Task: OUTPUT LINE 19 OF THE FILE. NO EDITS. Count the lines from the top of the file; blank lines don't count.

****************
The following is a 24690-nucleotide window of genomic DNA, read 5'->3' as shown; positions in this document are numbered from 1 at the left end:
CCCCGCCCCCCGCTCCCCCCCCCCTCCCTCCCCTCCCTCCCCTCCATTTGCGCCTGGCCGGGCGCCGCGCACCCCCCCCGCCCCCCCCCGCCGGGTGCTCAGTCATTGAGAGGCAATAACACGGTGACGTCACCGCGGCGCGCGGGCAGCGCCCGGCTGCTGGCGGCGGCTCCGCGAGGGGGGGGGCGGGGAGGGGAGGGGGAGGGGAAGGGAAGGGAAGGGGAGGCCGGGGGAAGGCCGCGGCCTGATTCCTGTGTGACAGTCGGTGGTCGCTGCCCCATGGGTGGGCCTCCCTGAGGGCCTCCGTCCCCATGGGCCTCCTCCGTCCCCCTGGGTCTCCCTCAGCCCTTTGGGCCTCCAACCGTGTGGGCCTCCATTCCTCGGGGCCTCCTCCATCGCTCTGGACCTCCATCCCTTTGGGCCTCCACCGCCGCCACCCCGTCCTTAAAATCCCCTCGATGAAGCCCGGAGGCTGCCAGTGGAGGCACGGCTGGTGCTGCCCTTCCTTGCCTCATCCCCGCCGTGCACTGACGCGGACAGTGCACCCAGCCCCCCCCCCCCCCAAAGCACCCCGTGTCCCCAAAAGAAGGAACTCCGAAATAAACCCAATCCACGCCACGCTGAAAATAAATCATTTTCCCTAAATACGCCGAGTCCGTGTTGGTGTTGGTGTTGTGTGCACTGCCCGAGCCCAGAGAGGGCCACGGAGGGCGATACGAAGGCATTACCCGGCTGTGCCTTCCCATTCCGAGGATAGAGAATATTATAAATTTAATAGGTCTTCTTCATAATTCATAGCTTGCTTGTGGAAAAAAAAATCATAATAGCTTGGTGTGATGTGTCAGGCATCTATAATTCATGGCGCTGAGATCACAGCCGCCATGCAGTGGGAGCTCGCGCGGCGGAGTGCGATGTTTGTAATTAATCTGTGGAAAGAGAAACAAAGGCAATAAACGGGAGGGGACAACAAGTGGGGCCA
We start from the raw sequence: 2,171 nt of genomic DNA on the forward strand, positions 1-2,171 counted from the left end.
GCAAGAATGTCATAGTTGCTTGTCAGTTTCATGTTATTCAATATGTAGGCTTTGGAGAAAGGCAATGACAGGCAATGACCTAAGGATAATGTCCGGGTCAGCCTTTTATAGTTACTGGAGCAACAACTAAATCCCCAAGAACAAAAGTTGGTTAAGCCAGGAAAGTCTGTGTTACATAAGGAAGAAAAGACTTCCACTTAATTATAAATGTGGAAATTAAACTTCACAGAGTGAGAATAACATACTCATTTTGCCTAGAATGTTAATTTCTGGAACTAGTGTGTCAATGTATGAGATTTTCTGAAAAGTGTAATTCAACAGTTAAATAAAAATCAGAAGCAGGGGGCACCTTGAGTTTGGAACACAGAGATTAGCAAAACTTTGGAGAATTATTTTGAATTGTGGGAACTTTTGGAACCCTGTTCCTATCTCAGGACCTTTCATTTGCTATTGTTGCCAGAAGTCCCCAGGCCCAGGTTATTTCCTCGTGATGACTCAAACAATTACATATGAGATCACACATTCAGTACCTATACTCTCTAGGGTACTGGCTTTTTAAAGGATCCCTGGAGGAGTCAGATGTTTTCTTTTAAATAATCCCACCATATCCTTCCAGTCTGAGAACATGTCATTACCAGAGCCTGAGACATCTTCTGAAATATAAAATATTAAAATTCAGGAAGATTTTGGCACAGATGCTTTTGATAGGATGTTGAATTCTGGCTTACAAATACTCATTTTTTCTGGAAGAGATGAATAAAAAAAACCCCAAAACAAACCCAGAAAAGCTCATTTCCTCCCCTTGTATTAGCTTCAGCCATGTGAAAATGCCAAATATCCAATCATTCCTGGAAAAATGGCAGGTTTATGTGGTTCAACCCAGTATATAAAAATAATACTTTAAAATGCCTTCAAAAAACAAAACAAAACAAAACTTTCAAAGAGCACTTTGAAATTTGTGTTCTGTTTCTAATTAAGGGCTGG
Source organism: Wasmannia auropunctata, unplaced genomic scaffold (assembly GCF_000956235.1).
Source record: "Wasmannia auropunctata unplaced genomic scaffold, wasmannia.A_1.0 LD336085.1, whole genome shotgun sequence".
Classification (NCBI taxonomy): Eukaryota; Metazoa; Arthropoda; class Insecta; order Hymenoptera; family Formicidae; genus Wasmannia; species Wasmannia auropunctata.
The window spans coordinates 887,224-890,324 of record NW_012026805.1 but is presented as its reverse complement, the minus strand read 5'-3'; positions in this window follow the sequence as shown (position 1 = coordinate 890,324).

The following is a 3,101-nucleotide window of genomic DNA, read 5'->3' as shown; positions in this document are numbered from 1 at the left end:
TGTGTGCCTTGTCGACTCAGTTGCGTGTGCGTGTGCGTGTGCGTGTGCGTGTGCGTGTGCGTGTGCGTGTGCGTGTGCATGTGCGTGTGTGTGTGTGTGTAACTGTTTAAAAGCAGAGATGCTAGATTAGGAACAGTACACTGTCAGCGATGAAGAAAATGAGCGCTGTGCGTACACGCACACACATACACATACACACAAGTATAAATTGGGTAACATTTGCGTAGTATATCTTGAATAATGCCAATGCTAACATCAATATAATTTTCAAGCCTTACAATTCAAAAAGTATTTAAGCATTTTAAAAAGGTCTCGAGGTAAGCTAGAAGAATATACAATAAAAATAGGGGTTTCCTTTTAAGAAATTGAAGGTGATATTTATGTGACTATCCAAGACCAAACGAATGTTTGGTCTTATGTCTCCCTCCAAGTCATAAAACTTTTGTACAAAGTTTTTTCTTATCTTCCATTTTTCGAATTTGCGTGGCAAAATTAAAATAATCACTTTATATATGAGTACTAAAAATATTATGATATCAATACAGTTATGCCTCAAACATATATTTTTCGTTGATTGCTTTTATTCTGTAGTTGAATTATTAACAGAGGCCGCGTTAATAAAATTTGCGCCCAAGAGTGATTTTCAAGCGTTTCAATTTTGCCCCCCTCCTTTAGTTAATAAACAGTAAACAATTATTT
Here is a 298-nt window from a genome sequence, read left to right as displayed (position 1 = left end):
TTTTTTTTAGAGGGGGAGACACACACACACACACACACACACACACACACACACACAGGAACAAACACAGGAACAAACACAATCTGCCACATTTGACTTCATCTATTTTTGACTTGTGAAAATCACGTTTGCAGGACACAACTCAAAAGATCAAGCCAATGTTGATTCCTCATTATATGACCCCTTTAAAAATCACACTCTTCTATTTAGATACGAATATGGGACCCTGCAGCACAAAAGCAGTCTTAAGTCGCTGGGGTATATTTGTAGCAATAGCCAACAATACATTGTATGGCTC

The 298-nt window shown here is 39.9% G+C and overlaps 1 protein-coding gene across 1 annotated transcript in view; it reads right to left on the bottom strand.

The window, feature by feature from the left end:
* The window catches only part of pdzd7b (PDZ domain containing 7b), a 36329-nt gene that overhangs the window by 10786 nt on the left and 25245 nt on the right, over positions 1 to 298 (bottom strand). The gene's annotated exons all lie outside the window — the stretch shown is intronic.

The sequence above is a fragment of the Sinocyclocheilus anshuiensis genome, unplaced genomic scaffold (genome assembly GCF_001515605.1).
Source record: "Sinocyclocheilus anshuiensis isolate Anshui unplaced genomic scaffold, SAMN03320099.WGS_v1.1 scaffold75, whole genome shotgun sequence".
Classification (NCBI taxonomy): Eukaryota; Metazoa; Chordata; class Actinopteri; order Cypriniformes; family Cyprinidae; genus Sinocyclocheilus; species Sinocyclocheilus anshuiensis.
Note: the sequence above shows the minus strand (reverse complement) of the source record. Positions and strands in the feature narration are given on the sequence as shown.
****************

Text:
Note: the sequence above shows the minus strand (reverse complement) of the source record. Positions and strands in the feature narration are given on the sequence as shown.